Albany County

Ayco’s new Latham HQ, completed amid pandemic, continues to fill

Larry Restieri, CEO of Goldman Sachs Ayco Personal Financial Management, stands outside Ayco's new headquarters in Latham on Tuesday, Sept. 14, 2021.

Larry Restieri, CEO of Goldman Sachs Ayco Personal Financial Management, stands outside Ayco's new headquarters in Latham on Tuesday, Sept. 14, 2021.

LATHAM — One of the region’s larger employers finally cut the ribbon Tuesday on the new headquarters it began to move into 15 months ago.

Goldman Sachs Ayco Personal Financial Management’s new building off Route 9R in Latham totals 149,000 square feet and will seat 1,100 employees with plenty of elbow room. Construction started in the summer of 2018 and wrapped up in summer of 2020, right when many Americans were shunning their offices by choice or necessity due to the COVID pandemic.

“We opened in July of last year and we would’ve loved to have had this ceremony last summer, but we couldn’t,” Ayco CEO Larry Restieri said Tuesday. 

Remote working and rotating shifts of on-site working were the norm in 2020. But as the COVID vaccine became more widely available and Ayco consolidated its two other Capital Region locations, more employees began to work on site.

“As things opened up we were able to get more and more people here,” Restieri said. Coming back to work in a brand new, bright space with walls of glass created a momentum of its own, he added: “Once people started to come in, the buzz started to grow. People love the building and working in it.”

It’s a different place from either the old Latham office or the Saratoga Springs office.

“The big change is, all the offices are on the interior of the building. So every floor you walk on has wide-open views,” Restieri said.

An on-site solar array provides 60% of the electrical needs for the building, which was built to high industry standards for energy-efficient design.

The building is occupied by Ayco through a long-term lease with the developer, Schenectady-based Galesi Group, which spent $45 million to construct it on a site that for decades was home to the old Starlite Music Theatre, aka the Colonie Coliseum.

Galesi Group spent millions more to build Coliseum Drive between routes 9 and 9R, to relieve traffic congestion that was expected to worsen when office buildings were built on site.

This year marks the 50th anniversary of the founding of what was known as Ayco Planning Services in 1971 and was later acquired by Goldman Sachs in 2003.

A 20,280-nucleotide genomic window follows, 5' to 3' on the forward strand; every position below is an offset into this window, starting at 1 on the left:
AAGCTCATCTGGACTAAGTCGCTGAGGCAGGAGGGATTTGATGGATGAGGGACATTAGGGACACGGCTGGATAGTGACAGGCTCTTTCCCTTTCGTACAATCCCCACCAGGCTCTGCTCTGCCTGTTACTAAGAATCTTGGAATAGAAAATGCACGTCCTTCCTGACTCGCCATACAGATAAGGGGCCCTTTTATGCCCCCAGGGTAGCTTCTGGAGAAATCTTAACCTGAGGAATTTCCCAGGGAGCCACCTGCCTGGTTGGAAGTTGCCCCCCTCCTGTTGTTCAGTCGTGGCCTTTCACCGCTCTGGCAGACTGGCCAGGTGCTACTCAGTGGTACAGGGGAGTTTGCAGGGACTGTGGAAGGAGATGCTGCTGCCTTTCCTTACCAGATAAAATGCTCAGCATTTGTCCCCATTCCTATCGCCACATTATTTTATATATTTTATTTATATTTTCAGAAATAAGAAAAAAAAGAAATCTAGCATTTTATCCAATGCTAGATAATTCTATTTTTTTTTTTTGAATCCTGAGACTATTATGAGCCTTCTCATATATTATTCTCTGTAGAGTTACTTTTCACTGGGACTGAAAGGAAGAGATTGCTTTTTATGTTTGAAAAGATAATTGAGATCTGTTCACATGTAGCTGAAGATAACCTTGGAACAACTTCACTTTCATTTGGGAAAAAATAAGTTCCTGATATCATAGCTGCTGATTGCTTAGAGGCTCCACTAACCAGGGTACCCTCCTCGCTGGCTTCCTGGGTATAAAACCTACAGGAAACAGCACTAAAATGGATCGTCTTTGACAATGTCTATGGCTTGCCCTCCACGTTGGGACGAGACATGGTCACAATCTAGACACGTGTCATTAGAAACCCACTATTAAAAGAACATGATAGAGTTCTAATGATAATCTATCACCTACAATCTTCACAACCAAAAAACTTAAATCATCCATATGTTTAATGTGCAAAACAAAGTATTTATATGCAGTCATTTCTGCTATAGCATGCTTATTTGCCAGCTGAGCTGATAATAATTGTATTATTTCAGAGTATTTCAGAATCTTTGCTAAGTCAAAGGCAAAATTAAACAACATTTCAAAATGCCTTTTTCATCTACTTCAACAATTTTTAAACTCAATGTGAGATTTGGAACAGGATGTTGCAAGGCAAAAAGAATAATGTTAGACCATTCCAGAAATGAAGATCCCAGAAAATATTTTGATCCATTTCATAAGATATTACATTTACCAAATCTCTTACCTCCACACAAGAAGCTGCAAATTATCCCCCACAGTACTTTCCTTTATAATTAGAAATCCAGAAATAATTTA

It has vacated its offices on British-American Boulevard, also in Latham. The Saratoga Springs office will operate with fewer employees as part of a small network of satellite offices nationwide.

Ayco requires those who work onsite in the new Latham headquarters to be vaccinated but has not at this point mandated that all its employees stop working remotely.

Parent company Goldman Sachs this year has pressed to end remote working by its employees, and Restieri says there is a real benefit to in-office work. However, Ayco is remaining flexible.

“We do recognize also that people need more flexibility right now,” he said, “because everybody’s adjusting, whether it’s schools, whether it’s eldercare.”

Restieri said Ayco has not had the problem other employers have complained of — employees staying home to collect unemployment benefits that exceed the net take-home pay they would earn by working.

The challenge to fill positions, he said, is “only in the sense that we are a growing business, and there is a war for talent out there. Retention is one of the biggest challenges facing every employer — that’s not limited to us. That’s the battle we’re all facing, just retaining your best talent. I think we’ve done a good job but it’s something we focus on every day.”

Now is as important a time as any to maintain the workforce: Ayco provides investment management and other financial services to the HR departments of its client companies, and employees of those companies seek advice directly from Ayco.

When the stock markets are fluctuating or there’s talk of major tax changes, those employees seek advice more often.

“[Our] people are working hard — a lot of calls come in,” Restieri said. “In a frothy market, [clients] want to know what they should be doing. With everything that’s going on in Washington, financial planning is important, and it’s front and top of mind especially for corporate executives. If anything, the need for our services is elevated.”

Reach John Cropley at [email protected], 518-395-3104 or @cropjohn on Twitter.

Categories: Business, News

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